4. Mutual forbearance. "if any brother have a wife that believeth not, and she be pleased to dwell with him, let him not put her away. And the woman which hath an husband that believeth not, and if he be pleased to dwelt with her, let her not leave him" (1 Corinthians 7:12, 1 Corinthians 7:13). Should difference of opinion on religious subjects crop up, should the faith of one or the other in religious matters be shaken or wane, forbear, do not separate on that account, for the right may correct the wrong, the believing correct the unbelieving.
5. Mutual concession of personal freedom. "But if the unbelieving depart, let him depart. A brother or a sister is not under bondage in such cases: but God hath called us to peace" (1 Corinthians 7:15). If the wife feels it in her conscience to be a duty to leave her husband, he should not coerce her, nor should she employ compulsion, should he feel it his duty to withdraw.
CONCLUSION. Such are roughly and briefly some of Paul's personal opinions on the question of marriage. They seem to be on the whole wise and just. We have made marriage a civil contract, and we bind two persons together for life who never possessed those mutual affinities which are the essence of marriage. The essence of marriage is this—the strongest mutual sympathies and aims that one being can have for another; the bond of marriage is the solemn mutual pledge. Those who are thus married are united by a cord stronger than adamant, finer than the finest web, too weak to fetter, yet too strong to break.
1 Corinthians 7:15-24
Abide in Christliness, whatever the condition in life.
"But if the unbelieving depart, let him depart," etc. As St. Paul seems desirous that most of his utterances in this chapter should not be regarded as the language of inspiration, but rather that of his own private judgment (for twice he gives the assurance), we may be justified in criticizing his opinions. His opinions here refer to three conditions in man's existence on earth: matrimonial life, ecclesiastical connection, and domestic slavery; and concerning each of these, he says, "Let every man abide in the same calling wherein he was called," Now, if by "calling" here he means that condition of life in which we find ourselves, irrespective of our choice, or into which we have entered by depraved choice, I can scarcely think that his principle here can be accepted. Apply it for example to—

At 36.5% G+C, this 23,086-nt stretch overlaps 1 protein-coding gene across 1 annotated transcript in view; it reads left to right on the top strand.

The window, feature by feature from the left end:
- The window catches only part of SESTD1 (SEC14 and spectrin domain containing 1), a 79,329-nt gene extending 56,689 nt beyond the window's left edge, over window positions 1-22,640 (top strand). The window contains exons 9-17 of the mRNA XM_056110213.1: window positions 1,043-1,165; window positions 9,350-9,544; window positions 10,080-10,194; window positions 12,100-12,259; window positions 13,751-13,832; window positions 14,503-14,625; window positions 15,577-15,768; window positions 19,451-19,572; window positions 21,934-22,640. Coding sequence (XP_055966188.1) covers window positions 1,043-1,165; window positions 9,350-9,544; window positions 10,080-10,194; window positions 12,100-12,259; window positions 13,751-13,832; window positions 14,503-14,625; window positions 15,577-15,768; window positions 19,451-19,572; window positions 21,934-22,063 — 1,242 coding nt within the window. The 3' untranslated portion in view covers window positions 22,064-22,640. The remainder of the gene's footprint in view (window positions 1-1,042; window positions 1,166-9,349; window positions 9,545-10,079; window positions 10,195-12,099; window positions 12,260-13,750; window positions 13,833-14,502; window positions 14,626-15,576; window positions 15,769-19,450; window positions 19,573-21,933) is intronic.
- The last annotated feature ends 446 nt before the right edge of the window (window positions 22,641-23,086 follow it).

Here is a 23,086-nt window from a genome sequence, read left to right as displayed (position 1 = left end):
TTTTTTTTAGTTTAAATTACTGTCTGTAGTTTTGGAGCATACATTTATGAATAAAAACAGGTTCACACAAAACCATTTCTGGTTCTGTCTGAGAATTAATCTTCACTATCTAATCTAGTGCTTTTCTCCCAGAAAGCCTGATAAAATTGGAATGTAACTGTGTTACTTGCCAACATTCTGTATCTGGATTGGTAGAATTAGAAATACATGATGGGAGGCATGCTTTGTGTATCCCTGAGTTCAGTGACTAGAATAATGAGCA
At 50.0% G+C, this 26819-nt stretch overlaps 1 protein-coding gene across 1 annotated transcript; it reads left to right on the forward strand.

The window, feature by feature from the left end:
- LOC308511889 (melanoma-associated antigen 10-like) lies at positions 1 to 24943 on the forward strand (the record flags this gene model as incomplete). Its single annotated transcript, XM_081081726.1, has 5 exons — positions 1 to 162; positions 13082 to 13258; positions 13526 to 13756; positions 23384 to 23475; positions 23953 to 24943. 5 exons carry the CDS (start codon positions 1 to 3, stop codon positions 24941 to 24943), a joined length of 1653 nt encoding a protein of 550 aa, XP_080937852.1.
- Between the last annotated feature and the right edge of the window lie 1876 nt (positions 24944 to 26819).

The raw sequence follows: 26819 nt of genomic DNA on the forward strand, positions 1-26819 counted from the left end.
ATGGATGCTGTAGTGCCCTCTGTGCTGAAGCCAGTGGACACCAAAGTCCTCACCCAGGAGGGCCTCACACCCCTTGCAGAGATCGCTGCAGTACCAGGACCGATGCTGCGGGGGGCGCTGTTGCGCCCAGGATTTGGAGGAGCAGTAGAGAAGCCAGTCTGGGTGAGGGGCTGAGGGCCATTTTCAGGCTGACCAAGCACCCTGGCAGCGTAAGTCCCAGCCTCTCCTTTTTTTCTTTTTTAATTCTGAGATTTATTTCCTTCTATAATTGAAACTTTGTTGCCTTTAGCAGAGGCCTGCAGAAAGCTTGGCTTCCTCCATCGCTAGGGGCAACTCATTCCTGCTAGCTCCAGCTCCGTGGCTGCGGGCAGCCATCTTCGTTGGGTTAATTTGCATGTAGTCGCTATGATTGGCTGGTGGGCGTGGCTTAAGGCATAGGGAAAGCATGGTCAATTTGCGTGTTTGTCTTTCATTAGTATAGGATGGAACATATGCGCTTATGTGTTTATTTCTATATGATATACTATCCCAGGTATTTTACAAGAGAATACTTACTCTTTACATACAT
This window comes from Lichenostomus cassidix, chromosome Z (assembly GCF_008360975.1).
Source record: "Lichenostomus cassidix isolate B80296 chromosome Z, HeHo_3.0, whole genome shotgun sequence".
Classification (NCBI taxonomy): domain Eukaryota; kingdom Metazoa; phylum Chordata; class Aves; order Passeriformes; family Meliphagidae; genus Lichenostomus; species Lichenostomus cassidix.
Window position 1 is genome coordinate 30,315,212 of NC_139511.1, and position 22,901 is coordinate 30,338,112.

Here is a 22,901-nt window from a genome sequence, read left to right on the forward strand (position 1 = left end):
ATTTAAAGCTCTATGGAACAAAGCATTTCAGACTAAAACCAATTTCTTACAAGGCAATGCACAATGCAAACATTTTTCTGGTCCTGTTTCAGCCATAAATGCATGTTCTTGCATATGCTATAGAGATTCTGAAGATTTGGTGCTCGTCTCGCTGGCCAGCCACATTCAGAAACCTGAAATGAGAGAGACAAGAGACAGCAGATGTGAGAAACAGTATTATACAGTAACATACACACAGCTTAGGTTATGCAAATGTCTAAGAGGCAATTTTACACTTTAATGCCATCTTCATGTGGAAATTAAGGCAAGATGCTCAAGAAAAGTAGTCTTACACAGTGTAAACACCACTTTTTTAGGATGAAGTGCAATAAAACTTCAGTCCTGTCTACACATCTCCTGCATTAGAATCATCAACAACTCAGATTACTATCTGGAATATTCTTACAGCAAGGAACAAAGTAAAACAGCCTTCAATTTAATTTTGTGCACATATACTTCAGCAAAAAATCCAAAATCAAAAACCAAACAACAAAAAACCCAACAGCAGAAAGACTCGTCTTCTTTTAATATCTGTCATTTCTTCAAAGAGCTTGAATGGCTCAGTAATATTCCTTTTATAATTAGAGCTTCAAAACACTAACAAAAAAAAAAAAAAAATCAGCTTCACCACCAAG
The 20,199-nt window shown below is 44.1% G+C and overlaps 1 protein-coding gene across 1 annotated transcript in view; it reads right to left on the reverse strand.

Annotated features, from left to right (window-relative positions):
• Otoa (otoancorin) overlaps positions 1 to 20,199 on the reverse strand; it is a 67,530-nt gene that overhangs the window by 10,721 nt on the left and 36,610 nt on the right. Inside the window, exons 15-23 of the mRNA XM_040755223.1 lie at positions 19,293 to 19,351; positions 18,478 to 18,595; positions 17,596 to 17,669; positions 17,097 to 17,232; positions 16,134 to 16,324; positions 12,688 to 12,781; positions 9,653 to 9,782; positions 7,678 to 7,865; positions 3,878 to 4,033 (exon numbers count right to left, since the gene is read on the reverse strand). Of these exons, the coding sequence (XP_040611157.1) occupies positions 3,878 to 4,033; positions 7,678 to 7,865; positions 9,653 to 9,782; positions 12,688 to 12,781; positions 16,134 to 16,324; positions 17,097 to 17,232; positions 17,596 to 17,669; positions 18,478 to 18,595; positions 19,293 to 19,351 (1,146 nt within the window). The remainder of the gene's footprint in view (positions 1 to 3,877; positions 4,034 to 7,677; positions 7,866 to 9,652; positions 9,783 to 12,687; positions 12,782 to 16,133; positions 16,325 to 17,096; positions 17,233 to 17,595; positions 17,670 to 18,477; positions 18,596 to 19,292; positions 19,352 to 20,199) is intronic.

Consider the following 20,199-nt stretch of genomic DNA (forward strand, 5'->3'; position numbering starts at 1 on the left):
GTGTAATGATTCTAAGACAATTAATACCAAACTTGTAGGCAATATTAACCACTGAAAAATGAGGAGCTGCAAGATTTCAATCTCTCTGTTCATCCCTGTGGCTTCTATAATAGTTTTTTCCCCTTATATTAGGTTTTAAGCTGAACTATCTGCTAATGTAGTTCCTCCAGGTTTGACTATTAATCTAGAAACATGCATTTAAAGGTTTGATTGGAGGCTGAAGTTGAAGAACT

I. MATRIMONIAL LIFE. If two persons have entered into this, of all relationships the most solemn, whose temperaments, beliefs, tendencies, tastes, and habits are soon found to be so antipathetic as to produce nothing but constant quarrellings and mutual miseries, are they to "abide" in that state? If Paul means this, we cannot accept his counsel, for such unions are not marriages at all. But he does not mean that, for in the fifteenth and other verses of this chapter he seems to authorize a separation. "But if the unbelieving depart, let him depart. A brother or a sister is not under bondage in such cases." Chain two vessels together on the ocean, allowing them to be some yards or even feet apart, and in the storm they will soon tear themselves to pieces and go down into the depths. But if you so rivet them together that the twain will be one, they will be mutual helps, and they will stand the tempest. So in marriage. Unless the two souls are so tightly riveted or clasped together by the strongest mutual affection, it is better to separate. If they are only joined by a chain forged by civil or ecclesiastical law, the speedier that chain is snapped asunder the better for both. Philanthropy is justified in promoting the divorce of such, and in this age methinks, it will find plenty of this merciful work to do.
II. ECCLESIASTICAL CONNECTION. "Is any man called being circumcised? let him not become uncircumcised. Is any called in uncircumcision? let him not be circumcised." Does Paul mean by this—If you find yourself in an ecclesiastical system which has worthless or pernicious rites and ceremonies, abide in it, make no effort to abolish the unspiritual institutions? If you are in a Church which exalts ceremonies and creeds, works for money and by money, and thus misrepresents the sublime genius of the gospel, continue where you are? If he does, we cannot accept his advice. But he does not mean this, for it is opposed, not only to his own teaching, but to his own religious life.